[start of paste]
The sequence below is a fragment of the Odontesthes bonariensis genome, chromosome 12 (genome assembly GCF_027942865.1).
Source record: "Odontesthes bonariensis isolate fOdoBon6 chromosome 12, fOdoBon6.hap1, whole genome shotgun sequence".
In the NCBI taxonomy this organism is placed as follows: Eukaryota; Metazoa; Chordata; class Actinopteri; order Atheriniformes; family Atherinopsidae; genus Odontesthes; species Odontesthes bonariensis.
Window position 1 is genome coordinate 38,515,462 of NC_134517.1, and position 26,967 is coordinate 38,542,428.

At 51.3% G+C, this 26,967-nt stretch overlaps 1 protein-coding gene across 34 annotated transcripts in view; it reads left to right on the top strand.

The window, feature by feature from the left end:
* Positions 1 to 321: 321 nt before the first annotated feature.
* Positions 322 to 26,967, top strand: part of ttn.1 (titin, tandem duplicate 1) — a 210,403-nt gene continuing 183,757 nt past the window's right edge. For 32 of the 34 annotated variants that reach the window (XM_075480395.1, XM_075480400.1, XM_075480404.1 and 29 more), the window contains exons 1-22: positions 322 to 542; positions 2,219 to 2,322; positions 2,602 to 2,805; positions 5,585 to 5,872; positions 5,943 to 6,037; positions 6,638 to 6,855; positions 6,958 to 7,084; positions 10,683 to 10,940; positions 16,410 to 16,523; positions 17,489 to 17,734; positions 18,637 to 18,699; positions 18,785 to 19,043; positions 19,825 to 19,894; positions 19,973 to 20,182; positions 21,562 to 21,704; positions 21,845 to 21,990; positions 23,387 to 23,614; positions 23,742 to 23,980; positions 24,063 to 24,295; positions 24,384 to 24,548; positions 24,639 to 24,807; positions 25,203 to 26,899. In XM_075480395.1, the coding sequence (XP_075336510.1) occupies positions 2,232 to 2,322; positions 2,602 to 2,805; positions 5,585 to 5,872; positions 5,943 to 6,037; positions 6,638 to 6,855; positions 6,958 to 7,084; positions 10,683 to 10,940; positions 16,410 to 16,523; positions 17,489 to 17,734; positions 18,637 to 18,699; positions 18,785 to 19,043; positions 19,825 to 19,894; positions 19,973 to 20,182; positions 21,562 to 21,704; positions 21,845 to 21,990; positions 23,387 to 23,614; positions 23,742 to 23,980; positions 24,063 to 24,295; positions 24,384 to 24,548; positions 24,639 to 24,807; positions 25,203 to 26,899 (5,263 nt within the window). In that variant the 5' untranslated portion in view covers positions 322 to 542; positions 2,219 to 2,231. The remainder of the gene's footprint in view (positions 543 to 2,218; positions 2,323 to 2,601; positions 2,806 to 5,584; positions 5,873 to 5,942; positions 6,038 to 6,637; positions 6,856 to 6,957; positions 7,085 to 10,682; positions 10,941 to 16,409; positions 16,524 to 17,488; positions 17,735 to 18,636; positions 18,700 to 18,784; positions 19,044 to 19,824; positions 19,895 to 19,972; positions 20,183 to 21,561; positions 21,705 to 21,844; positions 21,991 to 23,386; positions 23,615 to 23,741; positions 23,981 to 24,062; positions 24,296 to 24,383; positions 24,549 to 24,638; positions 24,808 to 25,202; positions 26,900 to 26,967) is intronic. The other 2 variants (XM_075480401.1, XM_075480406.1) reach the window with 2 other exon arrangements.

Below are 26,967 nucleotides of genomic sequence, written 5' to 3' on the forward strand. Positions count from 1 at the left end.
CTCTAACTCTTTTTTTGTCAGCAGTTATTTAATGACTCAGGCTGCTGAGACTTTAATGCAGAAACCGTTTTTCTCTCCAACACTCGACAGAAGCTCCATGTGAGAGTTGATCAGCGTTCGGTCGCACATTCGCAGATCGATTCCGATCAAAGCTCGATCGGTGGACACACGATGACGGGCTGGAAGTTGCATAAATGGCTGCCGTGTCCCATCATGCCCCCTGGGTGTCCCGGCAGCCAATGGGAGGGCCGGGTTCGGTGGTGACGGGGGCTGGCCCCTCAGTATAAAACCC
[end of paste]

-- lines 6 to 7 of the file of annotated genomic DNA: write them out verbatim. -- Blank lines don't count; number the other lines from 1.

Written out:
The window, feature by feature from the left end:
* Positions 1 to 321: 321 nt before the first annotated feature.